Brooke and her husband, Jon, are currently in the process of adopting a child from China. Brooke is one of those people who pays attention to the world and not just America. It’s one of my favorite things about her. In fact, thirteen years ago, Brooke was with me at a concert when we heard a presentation about Compassion International. She and I went to the Compassion table at intermission to look at all the child packets and she helped me pick out my first sponsored child – Juan from Guatemala. Juan was standing in a green, mountainous area wearing jeans, a pink and blue sweatshirt, and a big grin. She picked out a little girl to sponsor who had her hand on her hip and looked to be full of sass. To this day, Brooke and I still volunteer for Compassion together sometimes.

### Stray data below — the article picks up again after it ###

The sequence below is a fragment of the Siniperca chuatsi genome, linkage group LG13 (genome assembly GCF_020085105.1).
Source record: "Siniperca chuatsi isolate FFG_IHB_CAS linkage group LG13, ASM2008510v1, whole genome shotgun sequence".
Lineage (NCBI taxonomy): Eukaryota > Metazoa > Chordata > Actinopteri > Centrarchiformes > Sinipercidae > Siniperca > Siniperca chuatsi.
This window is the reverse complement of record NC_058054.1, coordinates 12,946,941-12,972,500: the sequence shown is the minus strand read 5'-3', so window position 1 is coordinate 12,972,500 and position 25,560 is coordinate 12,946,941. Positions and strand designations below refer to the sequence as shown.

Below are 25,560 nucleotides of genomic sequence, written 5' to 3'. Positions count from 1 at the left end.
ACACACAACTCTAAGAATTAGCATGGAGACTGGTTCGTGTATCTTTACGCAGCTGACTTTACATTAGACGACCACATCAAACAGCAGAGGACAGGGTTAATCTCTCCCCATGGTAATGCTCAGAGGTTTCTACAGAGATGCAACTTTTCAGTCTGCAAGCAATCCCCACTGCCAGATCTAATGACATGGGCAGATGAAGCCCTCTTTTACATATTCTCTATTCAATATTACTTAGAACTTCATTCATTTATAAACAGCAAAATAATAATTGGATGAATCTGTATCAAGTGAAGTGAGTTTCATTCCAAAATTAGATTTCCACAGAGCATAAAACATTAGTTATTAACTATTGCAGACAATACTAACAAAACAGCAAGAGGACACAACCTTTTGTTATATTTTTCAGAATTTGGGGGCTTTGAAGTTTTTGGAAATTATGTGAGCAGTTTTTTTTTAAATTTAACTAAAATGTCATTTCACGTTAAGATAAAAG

I love America. I’m so thankful to have been born in America. But at the same time, a lot of the Christian culture in America bothers me. There’s a lot of selfishness here. (I am absolutely guilty of this myself.) There’s a lot of petty emphasis on preferences that really don’t matter. (Again, I’m guilty.) I read a book a few weeks ago – Crazy Love by Francis Chan – and it was made obvious to me that I’ve let simple preferences carry far too much weight. It’s silly, really, but I definitely fall into that category. There’s a lot of emphasis on the prosperity gospel, which I have yet to find anywhere in the Bible. (While I absolutely do not buy into the “name it claim it” and “God wants you to have lots of stuff” school of thought, I definitely do like my stuff and I have a lot of it. I am very much a consumer.) Brooke showed me a quote by David Platt – “We desperately need to explore how much of our understanding of the Gospel is American and how much is Biblical.” Indeed. (This was another topic that was addressed a bit in Crazy Love.)